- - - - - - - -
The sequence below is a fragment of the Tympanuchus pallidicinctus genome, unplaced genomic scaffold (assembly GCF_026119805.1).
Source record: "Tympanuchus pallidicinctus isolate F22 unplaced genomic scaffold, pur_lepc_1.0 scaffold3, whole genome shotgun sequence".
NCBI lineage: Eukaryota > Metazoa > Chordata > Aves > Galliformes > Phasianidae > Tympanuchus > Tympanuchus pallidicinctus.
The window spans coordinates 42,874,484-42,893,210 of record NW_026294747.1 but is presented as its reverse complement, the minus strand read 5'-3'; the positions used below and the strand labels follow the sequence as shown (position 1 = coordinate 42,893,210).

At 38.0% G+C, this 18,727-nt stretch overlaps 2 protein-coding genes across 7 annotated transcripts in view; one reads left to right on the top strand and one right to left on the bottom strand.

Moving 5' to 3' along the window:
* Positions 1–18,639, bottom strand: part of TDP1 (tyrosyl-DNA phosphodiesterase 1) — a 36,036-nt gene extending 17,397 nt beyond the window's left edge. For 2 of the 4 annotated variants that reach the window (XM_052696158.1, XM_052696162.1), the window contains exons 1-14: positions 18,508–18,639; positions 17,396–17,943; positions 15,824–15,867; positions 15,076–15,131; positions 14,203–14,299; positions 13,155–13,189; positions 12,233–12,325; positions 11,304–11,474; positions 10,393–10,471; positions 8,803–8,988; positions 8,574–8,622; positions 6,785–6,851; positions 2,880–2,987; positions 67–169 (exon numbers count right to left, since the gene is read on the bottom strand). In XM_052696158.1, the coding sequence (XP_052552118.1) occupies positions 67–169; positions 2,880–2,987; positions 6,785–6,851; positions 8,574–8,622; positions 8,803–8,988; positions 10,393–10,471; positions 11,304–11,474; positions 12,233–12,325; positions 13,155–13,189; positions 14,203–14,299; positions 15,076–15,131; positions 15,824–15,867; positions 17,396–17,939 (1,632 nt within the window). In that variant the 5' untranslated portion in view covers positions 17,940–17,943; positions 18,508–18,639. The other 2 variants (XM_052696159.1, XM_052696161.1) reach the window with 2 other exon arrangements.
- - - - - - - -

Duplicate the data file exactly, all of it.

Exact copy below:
The sequence below is a fragment of the Tympanuchus pallidicinctus genome, unplaced genomic scaffold (assembly GCF_026119805.1).
Source record: "Tympanuchus pallidicinctus isolate F22 unplaced genomic scaffold, pur_lepc_1.0 scaffold3, whole genome shotgun sequence".
NCBI lineage: Eukaryota > Metazoa > Chordata > Aves > Galliformes > Phasianidae > Tympanuchus > Tympanuchus pallidicinctus.
The window spans coordinates 42,874,484-42,893,210 of record NW_026294747.1 but is presented as its reverse complement, the minus strand read 5'-3'; the positions used below and the strand labels follow the sequence as shown (position 1 = coordinate 42,893,210).

At 38.0% G+C, this 18,727-nt stretch overlaps 2 protein-coding genes across 7 annotated transcripts in view; one reads left to right on the top strand and one right to left on the bottom strand.

Moving 5' to 3' along the window:
* Positions 1–18,639, bottom strand: part of TDP1 (tyrosyl-DNA phosphodiesterase 1) — a 36,036-nt gene extending 17,397 nt beyond the window's left edge. For 2 of the 4 annotated variants that reach the window (XM_052696158.1, XM_052696162.1), the window contains exons 1-14: positions 18,508–18,639; positions 17,396–17,943; positions 15,824–15,867; positions 15,076–15,131; positions 14,203–14,299; positions 13,155–13,189; positions 12,233–12,325; positions 11,304–11,474; positions 10,393–10,471; positions 8,803–8,988; positions 8,574–8,622; positions 6,785–6,851; positions 2,880–2,987; positions 67–169 (exon numbers count right to left, since the gene is read on the bottom strand). In XM_052696158.1, the coding sequence (XP_052552118.1) occupies positions 67–169; positions 2,880–2,987; positions 6,785–6,851; positions 8,574–8,622; positions 8,803–8,988; positions 10,393–10,471; positions 11,304–11,474; positions 12,233–12,325; positions 13,155–13,189; positions 14,203–14,299; positions 15,076–15,131; positions 15,824–15,867; positions 17,396–17,939 (1,632 nt within the window). In that variant the 5' untranslated portion in view covers positions 17,940–17,943; positions 18,508–18,639. The other 2 variants (XM_052696159.1, XM_052696161.1) reach the window with 2 other exon arrangements.